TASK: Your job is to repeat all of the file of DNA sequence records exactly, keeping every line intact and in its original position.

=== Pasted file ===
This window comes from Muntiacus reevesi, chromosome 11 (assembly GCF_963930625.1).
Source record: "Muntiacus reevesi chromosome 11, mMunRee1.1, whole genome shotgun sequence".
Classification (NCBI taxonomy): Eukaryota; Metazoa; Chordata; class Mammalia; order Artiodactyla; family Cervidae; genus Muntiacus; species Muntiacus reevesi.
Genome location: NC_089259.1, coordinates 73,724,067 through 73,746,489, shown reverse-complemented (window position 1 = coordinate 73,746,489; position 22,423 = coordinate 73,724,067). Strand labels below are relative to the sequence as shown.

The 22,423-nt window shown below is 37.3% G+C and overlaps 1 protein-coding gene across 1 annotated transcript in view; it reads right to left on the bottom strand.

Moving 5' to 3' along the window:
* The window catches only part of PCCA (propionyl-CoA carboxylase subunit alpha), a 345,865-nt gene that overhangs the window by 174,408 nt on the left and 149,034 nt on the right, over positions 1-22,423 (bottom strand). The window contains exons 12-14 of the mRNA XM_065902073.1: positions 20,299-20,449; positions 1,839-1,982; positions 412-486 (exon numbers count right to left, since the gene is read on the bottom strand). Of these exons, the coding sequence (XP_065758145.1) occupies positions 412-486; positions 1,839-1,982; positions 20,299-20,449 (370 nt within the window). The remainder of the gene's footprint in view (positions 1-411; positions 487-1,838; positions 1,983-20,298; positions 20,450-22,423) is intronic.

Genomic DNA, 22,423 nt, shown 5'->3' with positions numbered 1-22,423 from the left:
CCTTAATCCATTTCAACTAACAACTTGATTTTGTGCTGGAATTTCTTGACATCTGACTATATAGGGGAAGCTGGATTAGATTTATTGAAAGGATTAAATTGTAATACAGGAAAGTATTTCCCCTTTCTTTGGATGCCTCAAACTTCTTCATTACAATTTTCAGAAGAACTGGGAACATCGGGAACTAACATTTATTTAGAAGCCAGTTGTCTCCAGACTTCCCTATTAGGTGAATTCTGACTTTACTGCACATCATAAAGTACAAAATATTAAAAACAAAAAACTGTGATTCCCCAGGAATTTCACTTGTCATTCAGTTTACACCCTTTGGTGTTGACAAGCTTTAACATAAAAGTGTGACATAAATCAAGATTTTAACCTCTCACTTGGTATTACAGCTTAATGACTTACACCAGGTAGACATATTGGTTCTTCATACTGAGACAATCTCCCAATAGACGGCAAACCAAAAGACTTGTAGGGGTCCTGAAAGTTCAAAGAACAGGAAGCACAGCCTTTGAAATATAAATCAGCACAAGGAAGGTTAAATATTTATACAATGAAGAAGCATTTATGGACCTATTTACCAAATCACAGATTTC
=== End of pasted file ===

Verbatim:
This window comes from Muntiacus reevesi, chromosome 11 (assembly GCF_963930625.1).
Source record: "Muntiacus reevesi chromosome 11, mMunRee1.1, whole genome shotgun sequence".
Classification (NCBI taxonomy): Eukaryota; Metazoa; Chordata; class Mammalia; order Artiodactyla; family Cervidae; genus Muntiacus; species Muntiacus reevesi.
Genome location: NC_089259.1, coordinates 73,724,067 through 73,746,489, shown reverse-complemented (window position 1 = coordinate 73,746,489; position 22,423 = coordinate 73,724,067). Strand labels below are relative to the sequence as shown.

The 22,423-nt window shown below is 37.3% G+C and overlaps 1 protein-coding gene across 1 annotated transcript in view; it reads right to left on the bottom strand.

Moving 5' to 3' along the window:
* The window catches only part of PCCA (propionyl-CoA carboxylase subunit alpha), a 345,865-nt gene that overhangs the window by 174,408 nt on the left and 149,034 nt on the right, over positions 1-22,423 (bottom strand). The window contains exons 12-14 of the mRNA XM_065902073.1: positions 20,299-20,449; positions 1,839-1,982; positions 412-486 (exon numbers count right to left, since the gene is read on the bottom strand). Of these exons, the coding sequence (XP_065758145.1) occupies positions 412-486; positions 1,839-1,982; positions 20,299-20,449 (370 nt within the window). The remainder of the gene's footprint in view (positions 1-411; positions 487-1,838; positions 1,983-20,298; positions 20,450-22,423) is intronic.

Genomic DNA, 22,423 nt, shown 5'->3' with positions numbered 1-22,423 from the left:
CCTTAATCCATTTCAACTAACAACTTGATTTTGTGCTGGAATTTCTTGACATCTGACTATATAGGGGAAGCTGGATTAGATTTATTGAAAGGATTAAATTGTAATACAGGAAAGTATTTCCCCTTTCTTTGGATGCCTCAAACTTCTTCATTACAATTTTCAGAAGAACTGGGAACATCGGGAACTAACATTTATTTAGAAGCCAGTTGTCTCCAGACTTCCCTATTAGGTGAATTCTGACTTTACTGCACATCATAAAGTACAAAATATTAAAAACAAAAAACTGTGATTCCCCAGGAATTTCACTTGTCATTCAGTTTACACCCTTTGGTGTTGACAAGCTTTAACATAAAAGTGTGACATAAATCAAGATTTTAACCTCTCACTTGGTATTACAGCTTAATGACTTACACCAGGTAGACATATTGGTTCTTCATACTGAGACAATCTCCCAATAGACGGCAAACCAAAAGACTTGTAGGGGTCCTGAAAGTTCAAAGAACAGGAAGCACAGCCTTTGAAATATAAATCAGCACAAGGAAGGTTAAATATTTATACAATGAAGAAGCATTTATGGACCTATTTACCAAATCACAGATTTC